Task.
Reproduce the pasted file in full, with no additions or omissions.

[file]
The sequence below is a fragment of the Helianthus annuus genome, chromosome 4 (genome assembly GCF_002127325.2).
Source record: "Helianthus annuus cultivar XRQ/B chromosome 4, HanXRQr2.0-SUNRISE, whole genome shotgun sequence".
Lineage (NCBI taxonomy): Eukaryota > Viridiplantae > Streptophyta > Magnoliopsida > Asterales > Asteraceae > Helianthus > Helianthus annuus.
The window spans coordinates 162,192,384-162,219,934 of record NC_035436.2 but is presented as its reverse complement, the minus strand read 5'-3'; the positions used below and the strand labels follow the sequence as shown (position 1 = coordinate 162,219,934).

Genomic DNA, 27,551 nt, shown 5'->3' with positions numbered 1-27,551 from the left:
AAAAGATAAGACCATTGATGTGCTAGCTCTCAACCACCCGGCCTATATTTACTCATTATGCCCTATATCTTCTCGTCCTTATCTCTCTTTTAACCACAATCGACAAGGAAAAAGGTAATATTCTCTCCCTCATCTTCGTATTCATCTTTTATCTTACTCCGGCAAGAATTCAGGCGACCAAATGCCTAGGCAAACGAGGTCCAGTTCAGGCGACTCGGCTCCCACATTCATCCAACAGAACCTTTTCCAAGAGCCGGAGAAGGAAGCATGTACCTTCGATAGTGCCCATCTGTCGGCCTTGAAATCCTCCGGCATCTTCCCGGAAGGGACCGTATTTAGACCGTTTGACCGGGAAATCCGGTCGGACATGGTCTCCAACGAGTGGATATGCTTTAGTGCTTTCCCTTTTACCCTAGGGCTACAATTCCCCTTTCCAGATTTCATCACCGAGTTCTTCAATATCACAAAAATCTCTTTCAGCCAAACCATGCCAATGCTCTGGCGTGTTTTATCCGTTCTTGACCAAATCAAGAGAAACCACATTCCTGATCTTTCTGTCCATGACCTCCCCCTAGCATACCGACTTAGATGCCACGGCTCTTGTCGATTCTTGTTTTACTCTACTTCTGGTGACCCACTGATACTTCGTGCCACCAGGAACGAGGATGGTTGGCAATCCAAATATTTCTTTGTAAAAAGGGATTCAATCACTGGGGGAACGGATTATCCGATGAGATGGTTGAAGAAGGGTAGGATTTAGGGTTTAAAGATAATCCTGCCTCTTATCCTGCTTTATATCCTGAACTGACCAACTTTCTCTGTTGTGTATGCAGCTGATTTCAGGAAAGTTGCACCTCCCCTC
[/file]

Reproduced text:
The sequence below is a fragment of the Helianthus annuus genome, chromosome 4 (genome assembly GCF_002127325.2).
Source record: "Helianthus annuus cultivar XRQ/B chromosome 4, HanXRQr2.0-SUNRISE, whole genome shotgun sequence".
Lineage (NCBI taxonomy): Eukaryota > Viridiplantae > Streptophyta > Magnoliopsida > Asterales > Asteraceae > Helianthus > Helianthus annuus.
The window spans coordinates 162,192,384-162,219,934 of record NC_035436.2 but is presented as its reverse complement, the minus strand read 5'-3'; the positions used below and the strand labels follow the sequence as shown (position 1 = coordinate 162,219,934).

Genomic DNA, 27,551 nt, shown 5'->3' with positions numbered 1-27,551 from the left:
AAAAGATAAGACCATTGATGTGCTAGCTCTCAACCACCCGGCCTATATTTACTCATTATGCCCTATATCTTCTCGTCCTTATCTCTCTTTTAACCACAATCGACAAGGAAAAAGGTAATATTCTCTCCCTCATCTTCGTATTCATCTTTTATCTTACTCCGGCAAGAATTCAGGCGACCAAATGCCTAGGCAAACGAGGTCCAGTTCAGGCGACTCGGCTCCCACATTCATCCAACAGAACCTTTTCCAAGAGCCGGAGAAGGAAGCATGTACCTTCGATAGTGCCCATCTGTCGGCCTTGAAATCCTCCGGCATCTTCCCGGAAGGGACCGTATTTAGACCGTTTGACCGGGAAATCCGGTCGGACATGGTCTCCAACGAGTGGATATGCTTTAGTGCTTTCCCTTTTACCCTAGGGCTACAATTCCCCTTTCCAGATTTCATCACCGAGTTCTTCAATATCACAAAAATCTCTTTCAGCCAAACCATGCCAATGCTCTGGCGTGTTTTATCCGTTCTTGACCAAATCAAGAGAAACCACATTCCTGATCTTTCTGTCCATGACCTCCCCCTAGCATACCGACTTAGATGCCACGGCTCTTGTCGATTCTTGTTTTACTCTACTTCTGGTGACCCACTGATACTTCGTGCCACCAGGAACGAGGATGGTTGGCAATCCAAATATTTCTTTGTAAAAAGGGATTCAATCACTGGGGGAACGGATTATCCGATGAGATGGTTGAAGAAGGGTAGGATTTAGGGTTTAAAGATAATCCTGCCTCTTATCCTGCTTTATATCCTGAACTGACCAACTTTCTCTGTTGTGTATGCAGCTGATTTCAGGAAAGTTGCACCTCCCCTC